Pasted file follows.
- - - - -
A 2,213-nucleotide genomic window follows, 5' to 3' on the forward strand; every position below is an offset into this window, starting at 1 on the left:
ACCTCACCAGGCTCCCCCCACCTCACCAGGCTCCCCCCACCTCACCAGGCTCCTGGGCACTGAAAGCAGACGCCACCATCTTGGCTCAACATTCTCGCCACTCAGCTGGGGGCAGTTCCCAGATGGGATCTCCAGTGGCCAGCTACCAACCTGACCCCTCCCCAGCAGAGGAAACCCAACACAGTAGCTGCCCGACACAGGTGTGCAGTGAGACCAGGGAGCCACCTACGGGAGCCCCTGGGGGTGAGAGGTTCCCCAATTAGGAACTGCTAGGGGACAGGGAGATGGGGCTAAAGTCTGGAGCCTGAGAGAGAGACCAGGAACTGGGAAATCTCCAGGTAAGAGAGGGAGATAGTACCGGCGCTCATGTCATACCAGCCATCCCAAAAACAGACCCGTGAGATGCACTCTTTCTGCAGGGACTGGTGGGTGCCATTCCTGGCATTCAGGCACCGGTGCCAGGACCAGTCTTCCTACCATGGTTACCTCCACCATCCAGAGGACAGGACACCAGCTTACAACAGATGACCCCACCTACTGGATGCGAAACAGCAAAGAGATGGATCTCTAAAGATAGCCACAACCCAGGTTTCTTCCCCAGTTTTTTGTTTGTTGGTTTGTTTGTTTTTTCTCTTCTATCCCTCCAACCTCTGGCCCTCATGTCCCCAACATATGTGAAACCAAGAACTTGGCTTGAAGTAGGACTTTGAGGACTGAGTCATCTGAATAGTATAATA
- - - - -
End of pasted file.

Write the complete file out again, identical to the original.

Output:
A 2,213-nucleotide genomic window follows, 5' to 3' on the forward strand; every position below is an offset into this window, starting at 1 on the left:
ACCTCACCAGGCTCCCCCCACCTCACCAGGCTCCCCCCACCTCACCAGGCTCCTGGGCACTGAAAGCAGACGCCACCATCTTGGCTCAACATTCTCGCCACTCAGCTGGGGGCAGTTCCCAGATGGGATCTCCAGTGGCCAGCTACCAACCTGACCCCTCCCCAGCAGAGGAAACCCAACACAGTAGCTGCCCGACACAGGTGTGCAGTGAGACCAGGGAGCCACCTACGGGAGCCCCTGGGGGTGAGAGGTTCCCCAATTAGGAACTGCTAGGGGACAGGGAGATGGGGCTAAAGTCTGGAGCCTGAGAGAGAGACCAGGAACTGGGAAATCTCCAGGTAAGAGAGGGAGATAGTACCGGCGCTCATGTCATACCAGCCATCCCAAAAACAGACCCGTGAGATGCACTCTTTCTGCAGGGACTGGTGGGTGCCATTCCTGGCATTCAGGCACCGGTGCCAGGACCAGTCTTCCTACCATGGTTACCTCCACCATCCAGAGGACAGGACACCAGCTTACAACAGATGACCCCACCTACTGGATGCGAAACAGCAAAGAGATGGATCTCTAAAGATAGCCACAACCCAGGTTTCTTCCCCAGTTTTTTGTTTGTTGGTTTGTTTGTTTTTTCTCTTCTATCCCTCCAACCTCTGGCCCTCATGTCCCCAACATATGTGAAACCAAGAACTTGGCTTGAAGTAGGACTTTGAGGACTGAGTCATCTGAATAGTATAATA